With a name like a Bond villain's and no known prevention nor treatment, it's no wonder the Zika virus has caught the attention of the tabloid press. But what is it really, and are we at risk?
Zika is spread by the Aedes species of mosquito, which also brought mankind the dengue and chikungunya viruses. These hardy bugs can survive indoors and out, and the World Health Organization has warned that every country in the Americas with the exception of Canada and continental Chile are havens for the insects.
Virologists have been unable to determine exactly how the virus was able to migrate from Uganda in the 1940s, or indeed how it has been able to spread so quickly now. Twenty-one countries and territories have reported Zika cases since the outbreak first hit the region in May 2015.
How will you know if you've been infected by Zika? You might not, ever. According to the Center for Disease Control, only 1 in 5 people infected will ever show any symptoms.
So why care? For starters, there have been reports in the past of Zika patients developing the serious auto-immune disorder Guillain-Barré Syndrome. Researchers are also currently investigating a possible connection between maternal Zika infection and infant microcephaly. This is a neurological condition wherein a baby's head is much smaller than normal, and can can contribute to seizures, mental retardation and other health issues. Since October 2015, Brazil has seen an increase in microcephalic births by a factor of ten.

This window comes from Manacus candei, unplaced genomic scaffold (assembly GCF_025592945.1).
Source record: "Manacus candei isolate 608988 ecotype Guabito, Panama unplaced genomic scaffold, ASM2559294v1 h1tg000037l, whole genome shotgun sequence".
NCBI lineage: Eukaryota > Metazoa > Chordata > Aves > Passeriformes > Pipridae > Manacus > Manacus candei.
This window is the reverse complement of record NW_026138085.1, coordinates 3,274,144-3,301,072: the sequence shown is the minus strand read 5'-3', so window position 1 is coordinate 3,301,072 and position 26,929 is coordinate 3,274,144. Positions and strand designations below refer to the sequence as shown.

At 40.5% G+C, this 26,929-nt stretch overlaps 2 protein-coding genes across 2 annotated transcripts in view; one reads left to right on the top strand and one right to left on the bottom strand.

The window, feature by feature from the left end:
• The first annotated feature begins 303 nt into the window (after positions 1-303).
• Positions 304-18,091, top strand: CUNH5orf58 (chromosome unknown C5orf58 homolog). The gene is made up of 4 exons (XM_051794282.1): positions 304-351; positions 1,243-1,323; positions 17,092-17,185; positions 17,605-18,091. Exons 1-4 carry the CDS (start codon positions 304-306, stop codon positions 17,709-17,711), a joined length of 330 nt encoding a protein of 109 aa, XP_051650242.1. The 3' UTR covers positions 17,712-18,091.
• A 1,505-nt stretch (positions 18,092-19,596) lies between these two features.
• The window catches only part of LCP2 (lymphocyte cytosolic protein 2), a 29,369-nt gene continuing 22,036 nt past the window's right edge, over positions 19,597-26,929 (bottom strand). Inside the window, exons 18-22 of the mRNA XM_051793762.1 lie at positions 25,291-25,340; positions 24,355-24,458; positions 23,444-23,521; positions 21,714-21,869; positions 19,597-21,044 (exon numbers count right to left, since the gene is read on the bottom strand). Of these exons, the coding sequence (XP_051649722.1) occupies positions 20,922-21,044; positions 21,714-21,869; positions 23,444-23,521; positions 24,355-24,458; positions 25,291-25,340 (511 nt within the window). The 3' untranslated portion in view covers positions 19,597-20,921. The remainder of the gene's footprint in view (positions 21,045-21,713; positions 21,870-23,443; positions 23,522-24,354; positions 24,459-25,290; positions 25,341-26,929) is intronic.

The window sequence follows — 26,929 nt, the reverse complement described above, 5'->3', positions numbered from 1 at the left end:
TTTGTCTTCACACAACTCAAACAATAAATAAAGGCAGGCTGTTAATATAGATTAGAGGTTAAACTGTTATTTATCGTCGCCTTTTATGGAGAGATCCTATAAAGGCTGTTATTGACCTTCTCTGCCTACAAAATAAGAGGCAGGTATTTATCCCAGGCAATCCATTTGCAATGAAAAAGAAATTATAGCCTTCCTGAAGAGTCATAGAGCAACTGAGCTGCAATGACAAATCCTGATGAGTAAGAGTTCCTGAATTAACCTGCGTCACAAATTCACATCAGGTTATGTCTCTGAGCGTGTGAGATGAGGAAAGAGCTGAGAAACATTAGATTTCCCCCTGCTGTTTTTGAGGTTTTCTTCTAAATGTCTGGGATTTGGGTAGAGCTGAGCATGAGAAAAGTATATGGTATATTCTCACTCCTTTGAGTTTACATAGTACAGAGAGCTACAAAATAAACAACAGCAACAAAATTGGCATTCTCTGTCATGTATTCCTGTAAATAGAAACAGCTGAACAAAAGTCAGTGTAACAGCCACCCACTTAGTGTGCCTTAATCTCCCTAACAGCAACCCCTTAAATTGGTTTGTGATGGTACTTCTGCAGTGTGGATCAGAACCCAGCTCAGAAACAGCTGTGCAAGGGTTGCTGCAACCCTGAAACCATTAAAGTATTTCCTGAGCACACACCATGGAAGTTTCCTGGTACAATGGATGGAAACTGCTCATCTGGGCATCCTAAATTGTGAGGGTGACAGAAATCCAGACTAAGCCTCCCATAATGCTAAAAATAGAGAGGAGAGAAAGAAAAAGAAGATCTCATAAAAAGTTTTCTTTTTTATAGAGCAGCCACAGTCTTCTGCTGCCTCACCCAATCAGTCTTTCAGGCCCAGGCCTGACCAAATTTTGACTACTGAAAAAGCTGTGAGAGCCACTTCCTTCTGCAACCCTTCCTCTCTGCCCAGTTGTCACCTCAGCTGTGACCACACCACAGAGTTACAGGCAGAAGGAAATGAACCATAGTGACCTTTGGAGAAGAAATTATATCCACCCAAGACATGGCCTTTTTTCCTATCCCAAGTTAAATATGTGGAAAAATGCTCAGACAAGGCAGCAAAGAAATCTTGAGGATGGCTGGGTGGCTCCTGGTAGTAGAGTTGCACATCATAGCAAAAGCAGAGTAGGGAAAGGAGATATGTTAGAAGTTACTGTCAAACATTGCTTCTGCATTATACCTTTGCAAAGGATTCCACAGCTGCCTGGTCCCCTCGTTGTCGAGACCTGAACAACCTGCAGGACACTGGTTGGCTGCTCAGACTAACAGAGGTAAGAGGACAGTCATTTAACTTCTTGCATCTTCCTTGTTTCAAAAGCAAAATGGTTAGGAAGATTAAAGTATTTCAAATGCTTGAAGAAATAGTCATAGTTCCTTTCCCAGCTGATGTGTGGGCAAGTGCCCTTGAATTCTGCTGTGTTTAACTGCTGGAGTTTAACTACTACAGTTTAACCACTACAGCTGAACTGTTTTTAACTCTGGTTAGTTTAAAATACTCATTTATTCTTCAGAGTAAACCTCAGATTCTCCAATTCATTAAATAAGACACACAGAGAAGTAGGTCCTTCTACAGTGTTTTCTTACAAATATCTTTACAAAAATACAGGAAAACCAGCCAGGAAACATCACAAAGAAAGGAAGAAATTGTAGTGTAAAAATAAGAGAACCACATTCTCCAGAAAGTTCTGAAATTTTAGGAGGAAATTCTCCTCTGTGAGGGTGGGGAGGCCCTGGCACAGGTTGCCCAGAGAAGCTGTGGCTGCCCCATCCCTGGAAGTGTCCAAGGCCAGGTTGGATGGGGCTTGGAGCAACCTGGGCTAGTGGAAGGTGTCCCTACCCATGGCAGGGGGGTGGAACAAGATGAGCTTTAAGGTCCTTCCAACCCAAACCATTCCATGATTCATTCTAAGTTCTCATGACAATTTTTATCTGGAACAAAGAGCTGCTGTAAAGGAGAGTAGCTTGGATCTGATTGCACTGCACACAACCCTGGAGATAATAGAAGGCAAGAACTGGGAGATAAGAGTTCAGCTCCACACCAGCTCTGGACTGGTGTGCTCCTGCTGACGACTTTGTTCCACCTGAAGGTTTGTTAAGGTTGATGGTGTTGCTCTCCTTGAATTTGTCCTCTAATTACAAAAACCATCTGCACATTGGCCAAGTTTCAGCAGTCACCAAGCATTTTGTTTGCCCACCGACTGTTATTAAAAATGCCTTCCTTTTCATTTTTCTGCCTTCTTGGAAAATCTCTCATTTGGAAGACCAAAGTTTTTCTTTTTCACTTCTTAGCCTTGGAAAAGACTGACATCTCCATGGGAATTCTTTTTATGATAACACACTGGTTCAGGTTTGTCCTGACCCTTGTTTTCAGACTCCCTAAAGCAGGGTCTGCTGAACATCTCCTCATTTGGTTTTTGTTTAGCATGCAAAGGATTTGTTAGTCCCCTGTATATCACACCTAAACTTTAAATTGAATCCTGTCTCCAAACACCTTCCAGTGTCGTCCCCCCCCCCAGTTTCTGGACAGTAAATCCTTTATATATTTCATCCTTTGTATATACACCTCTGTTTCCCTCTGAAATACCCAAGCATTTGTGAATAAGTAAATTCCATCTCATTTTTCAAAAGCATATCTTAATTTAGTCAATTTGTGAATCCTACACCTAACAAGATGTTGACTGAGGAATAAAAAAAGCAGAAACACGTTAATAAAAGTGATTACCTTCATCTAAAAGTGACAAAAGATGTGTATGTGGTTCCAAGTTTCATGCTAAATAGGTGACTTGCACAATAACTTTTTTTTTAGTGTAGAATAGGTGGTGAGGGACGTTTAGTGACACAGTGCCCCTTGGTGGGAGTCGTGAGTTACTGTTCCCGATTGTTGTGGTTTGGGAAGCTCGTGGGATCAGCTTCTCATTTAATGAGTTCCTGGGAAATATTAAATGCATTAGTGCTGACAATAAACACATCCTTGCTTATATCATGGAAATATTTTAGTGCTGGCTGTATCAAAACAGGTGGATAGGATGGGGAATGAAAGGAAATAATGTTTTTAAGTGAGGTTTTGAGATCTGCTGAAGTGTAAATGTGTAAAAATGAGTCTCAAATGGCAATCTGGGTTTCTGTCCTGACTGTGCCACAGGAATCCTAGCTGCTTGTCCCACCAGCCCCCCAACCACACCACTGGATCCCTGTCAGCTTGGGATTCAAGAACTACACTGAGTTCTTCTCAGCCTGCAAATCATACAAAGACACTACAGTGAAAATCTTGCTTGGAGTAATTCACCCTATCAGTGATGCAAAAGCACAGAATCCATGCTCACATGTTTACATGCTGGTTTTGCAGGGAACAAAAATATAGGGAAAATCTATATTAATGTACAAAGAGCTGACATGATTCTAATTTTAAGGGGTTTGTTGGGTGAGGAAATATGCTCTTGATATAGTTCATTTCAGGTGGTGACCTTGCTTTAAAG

Those who are symptomatic of Zika rarely evince conditions severe enough to require any hospitalization. Symptoms include headache, fever, conjunctivitis, vomiting, rash, joint pain and muscle pain -- all of which can last up to a week.
Although there is no treatment, the CDC recommends that Zika patientsrest, increase their fluid intake, and use medications such as acetaminophen and paracetamol for fever relief. They are recommending against aspirin use until dengue fever has absolutely been ruled out, due to the risk of hemorrhage.
With no vaccine yet available, we must all be diligent to both avoid the virus, and avoid spreading it if there is a chance we might have contracted it. Everything you might use to avoid being bitten by your ordinary garden variety mosquito will work against the Aedes species. That includes mosquito netting, avoiding areas with standing water, and mosquito repellent. The CDC recommends using products that contain contain IR335, picaridin, or DEET. Once bitten and having contracted Zika, it is imperative to avoid being bitten by another mosquito during the first week of infection, to prevent the further spread of the disease.
Of course, avoid travel to any of the current Zika “hot spots.” As of January 22, 2016, these are:
If travel to any of these countries is unavoidable during the current crisis, please discuss your visit with a health care professional to make sure you have the most up-to-date information available.